Mansfield Park has the name of a house as its title – as do, for example, Bleak House, Howards End, Wuthering Heights, The House at Pooh Corner and Small House at Allington. It usually means that the house is more than a building. It has to symbolise something.
Returning to Mansfield Park now, after a decade or two away from it, I’m struck more forcibly than ever that Sir Thomas Bertram’s titular Northamptonshire pile represents stability, decency, order and all the traditional things which most of the young people in the novel are reacting against, as things threaten to become less stable. Trouble is that three of the four Betram children are the victims of a sloppy upbringing by a pleasant and sometimes assertive but generally hands-off father and a hopeless mother who thinks more about her lap dog than her children. And eventually it shows. Somehow, though, one of the Bertram quartet turns out very different.
Fanny Price has been born into contrasting disorder because her mother has married (a long way) beneath her whereas one of her sisters married Sir Thomas Bertram and the other a, now dead clergyman to whom Sir Thomas granted a living. Sir Thomas and his sister-in-law take in Fanny to give her a better life at Mansfield Park. Once she recovers from her home sickness she settles down to be the quiet, well behaved, often troubled poor relation whose only real friend is her older cousin, Edmund, the second Bertram son, who is destined for the Church and so unlike his siblings that you can’t help wondering how he got there.
It’s easy to scoff at Mansfield Park. When Sir Thomas is away on business the young people daringly decide to stage a slightly risqué play, called Lovers’ Vows at Mansfield Park. In 2024 we regard drama as a heathy way of exploring life, emotions and relationships and it seems a pretty harmless project to modern readers. In 1814 it was seen as licence to say things to people with whom you would normally be reserved so pretending to be someone else becomes disreputable and sexually daring. Fanny, who doesn’t take part but reluctantly helps with hearing lines and so on, is horrified. Then Sir Thomas returns unexpectedly and that’s the end of that.
The drawing of Mrs Norris, Fanny’s childless aunt, is masterly. She is relentlessly unkind, patronising, miserly and sanctimonious, arguably one of Austen’s finest creations. Anna Massie’s brilliant performance in this role is the only thing I remember about the 1983 TV serialisation apart from Angela Pleasance as the languorous, indolent, pug-loving Lady Bertram who rarely stirs from her sofa.
Late in the novel Fanny returns to Portsmouth to visit her own family – Austen’s only attempt to depict life outside grand houses. It is often said that it’s a world she fails to understand. I disagree. Austen actually lived in a small house (you can visit it at Chawton in Hampshire) and as a clergyman’s daughter would have done plenty of pastoral visiting. For me the presentation of the noisy, overcrowded house with its tiny rooms and narrow passages rings completely true. Yes Austen stayed in a number of large houses as a guest and understood the dynamic but she also has a pretty good handle on how working people lived.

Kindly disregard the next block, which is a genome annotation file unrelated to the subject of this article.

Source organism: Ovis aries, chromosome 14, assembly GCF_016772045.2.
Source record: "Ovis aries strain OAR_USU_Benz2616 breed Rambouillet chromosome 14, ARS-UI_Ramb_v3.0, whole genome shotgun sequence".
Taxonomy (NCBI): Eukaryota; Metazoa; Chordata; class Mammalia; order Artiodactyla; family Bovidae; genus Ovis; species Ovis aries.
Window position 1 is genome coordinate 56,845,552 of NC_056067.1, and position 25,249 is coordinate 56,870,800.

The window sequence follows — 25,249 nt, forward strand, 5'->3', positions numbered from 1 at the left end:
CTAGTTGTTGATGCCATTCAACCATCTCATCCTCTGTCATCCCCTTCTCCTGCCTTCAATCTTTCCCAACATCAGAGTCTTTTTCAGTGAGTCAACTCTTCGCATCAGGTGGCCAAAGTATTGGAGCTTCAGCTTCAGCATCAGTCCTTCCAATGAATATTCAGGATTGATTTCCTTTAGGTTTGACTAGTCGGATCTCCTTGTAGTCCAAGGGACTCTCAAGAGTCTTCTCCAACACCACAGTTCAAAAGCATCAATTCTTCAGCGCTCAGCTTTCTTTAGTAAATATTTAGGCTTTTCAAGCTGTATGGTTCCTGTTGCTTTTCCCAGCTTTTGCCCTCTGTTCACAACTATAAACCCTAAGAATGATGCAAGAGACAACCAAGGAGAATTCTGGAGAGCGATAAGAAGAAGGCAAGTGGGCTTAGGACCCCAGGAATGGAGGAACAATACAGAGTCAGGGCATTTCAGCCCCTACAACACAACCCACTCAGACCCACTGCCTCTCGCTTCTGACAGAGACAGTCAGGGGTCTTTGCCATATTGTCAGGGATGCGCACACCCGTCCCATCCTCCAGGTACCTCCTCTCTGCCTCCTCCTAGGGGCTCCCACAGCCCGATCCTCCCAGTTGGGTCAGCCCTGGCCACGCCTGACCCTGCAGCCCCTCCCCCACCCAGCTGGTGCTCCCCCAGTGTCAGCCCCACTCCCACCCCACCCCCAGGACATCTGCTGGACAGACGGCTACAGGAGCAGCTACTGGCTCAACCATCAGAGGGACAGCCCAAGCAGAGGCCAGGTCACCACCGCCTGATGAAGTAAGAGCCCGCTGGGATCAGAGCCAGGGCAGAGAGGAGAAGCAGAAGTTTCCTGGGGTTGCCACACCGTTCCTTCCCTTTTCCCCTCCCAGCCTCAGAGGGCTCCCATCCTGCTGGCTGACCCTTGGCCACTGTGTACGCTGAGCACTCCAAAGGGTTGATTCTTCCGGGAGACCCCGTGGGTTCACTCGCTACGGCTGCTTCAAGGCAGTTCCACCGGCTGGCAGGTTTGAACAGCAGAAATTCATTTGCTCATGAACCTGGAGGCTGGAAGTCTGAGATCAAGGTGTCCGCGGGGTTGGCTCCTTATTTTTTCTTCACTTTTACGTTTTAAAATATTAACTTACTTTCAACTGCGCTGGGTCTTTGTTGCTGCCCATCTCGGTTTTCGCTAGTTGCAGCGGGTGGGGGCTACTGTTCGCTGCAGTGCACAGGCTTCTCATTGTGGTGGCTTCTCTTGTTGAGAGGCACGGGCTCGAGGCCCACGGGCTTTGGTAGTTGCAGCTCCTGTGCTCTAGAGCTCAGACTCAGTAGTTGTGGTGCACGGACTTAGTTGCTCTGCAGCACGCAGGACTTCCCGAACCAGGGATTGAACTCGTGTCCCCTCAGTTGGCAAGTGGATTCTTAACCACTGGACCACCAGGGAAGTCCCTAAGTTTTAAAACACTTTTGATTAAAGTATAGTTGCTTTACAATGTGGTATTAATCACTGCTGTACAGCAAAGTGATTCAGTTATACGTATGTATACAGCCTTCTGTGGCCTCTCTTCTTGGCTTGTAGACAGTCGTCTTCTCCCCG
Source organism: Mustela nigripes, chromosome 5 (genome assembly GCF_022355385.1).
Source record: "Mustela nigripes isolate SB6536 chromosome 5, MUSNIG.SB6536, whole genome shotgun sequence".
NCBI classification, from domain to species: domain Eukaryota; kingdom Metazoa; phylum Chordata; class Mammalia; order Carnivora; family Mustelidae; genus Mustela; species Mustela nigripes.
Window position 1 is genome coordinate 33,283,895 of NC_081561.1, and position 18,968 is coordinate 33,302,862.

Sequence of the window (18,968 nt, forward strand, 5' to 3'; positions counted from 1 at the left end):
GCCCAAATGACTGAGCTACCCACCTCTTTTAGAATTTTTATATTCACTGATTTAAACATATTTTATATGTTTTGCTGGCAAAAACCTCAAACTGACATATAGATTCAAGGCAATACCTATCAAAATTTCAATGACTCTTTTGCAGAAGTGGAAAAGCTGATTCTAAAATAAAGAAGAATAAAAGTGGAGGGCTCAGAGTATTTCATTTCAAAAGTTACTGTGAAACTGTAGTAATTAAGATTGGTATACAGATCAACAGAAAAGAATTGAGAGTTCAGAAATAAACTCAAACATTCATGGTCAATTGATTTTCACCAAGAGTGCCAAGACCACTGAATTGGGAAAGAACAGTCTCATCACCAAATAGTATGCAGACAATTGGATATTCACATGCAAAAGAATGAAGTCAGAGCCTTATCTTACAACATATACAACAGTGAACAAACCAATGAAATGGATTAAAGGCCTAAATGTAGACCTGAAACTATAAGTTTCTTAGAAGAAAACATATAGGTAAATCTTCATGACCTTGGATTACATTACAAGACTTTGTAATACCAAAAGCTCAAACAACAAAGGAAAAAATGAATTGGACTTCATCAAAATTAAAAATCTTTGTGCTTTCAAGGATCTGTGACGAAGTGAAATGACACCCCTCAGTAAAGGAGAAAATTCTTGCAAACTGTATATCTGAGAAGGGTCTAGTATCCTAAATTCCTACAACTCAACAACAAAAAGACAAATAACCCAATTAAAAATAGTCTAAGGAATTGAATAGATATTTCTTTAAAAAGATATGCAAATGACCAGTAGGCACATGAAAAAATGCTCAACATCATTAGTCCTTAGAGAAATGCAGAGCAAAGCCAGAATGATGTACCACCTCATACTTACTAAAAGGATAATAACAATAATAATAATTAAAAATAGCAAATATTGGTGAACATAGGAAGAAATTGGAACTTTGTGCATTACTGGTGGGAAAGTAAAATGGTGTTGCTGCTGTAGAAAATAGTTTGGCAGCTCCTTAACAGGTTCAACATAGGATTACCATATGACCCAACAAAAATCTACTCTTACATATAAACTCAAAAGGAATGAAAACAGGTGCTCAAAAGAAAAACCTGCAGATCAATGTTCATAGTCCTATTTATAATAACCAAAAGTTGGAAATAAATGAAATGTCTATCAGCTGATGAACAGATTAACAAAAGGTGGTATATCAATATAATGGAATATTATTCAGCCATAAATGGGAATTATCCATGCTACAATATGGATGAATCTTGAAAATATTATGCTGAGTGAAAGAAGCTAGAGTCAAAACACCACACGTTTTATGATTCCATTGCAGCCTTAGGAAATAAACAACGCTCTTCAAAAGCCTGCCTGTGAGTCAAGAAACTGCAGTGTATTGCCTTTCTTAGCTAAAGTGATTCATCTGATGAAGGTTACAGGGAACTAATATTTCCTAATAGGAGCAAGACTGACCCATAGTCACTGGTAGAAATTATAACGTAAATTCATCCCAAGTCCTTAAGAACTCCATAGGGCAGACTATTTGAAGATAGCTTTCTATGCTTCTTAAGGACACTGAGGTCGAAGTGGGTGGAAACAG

I had another thought at this rereading too. Mrs Price, who isn’t much of a coper, has a huge, chaotic family. Some of the children are still very young. One presumes that she and the lusty, hard drinking Mr Price have to share a bedroom. Her sister, Lady Bertram probably has her own bedroom which, years ago, Sir Thomas would visit by occasional appointment. That’s why there are only four Bertram children.
The background to all Austen’s novels is war with France and in this instance, obliquely, the slavery which funds Mansfield Park. At one point someone actually asks Sir Thomas how slavery works on his Antiguan estates. Consider the dates. Slave trade (but not the ownership of slaves which remained legal until 1838) had been banned in the British Empire in 1807. Mansfield Park was published in 1814 so, by inference, perhaps the reason Sir Thomas has to go to Antigua to attend to estate business is related to that. There are hints, too, that money isn’t flowing quite as freely as it once did.
And as for the war, when Henry Crawford uses his contacts (overt nepotism) to get Fanny’s brother, William, promoted to naval lieutenant it is clear that this will lead to “rewards” once young Price starts overpowering enemy ships. That’s how it worked. Frederick Wentworth in Persuasion, for example, goes to war with nothing but comes back rich enough to marry Anne without anyone objecting.
Henry Crawford – a wealthy man – who comes with his sister to stay near Mansfield Park, wants to marry Fanny. She disapproves of him (with good reason and foresight as it turns out) and refuses him although he’s very persistent and all her family think it’s an offer she shouldn’t dream of rejecting. With Henry is his alluring sister, who says things she shouldn’t and exudes mysterious sexuality especially when she plays her harp. Edmund is smitten.
Fanny, who idolises Edmund, is jealous, although that’s a blunt summary of something which is quite subtly depicted. Finally, there’s the most low-key happy ending in fiction and Fanny gets her man.
Two points: First, I can accept that cousins can fall in love and marry if they meet in adult life – and have known a couple of real life instances of that – but when they’ve grown up in the same household it seems disconcertingly incestuous.
Second, Fanny and Edmund are both so well behaved and concerned with decorous decision making – almost to the point of priggishness – that it’s hard to disagree with the waggish critic who once commented that there’s unlikely to be much passion at the parsonage on Saturday nights.
Nonetheless it’s an interesting novel and good to come back to.
Next week on Susan’s Bookshelves: Lovebroken By Finley de Witt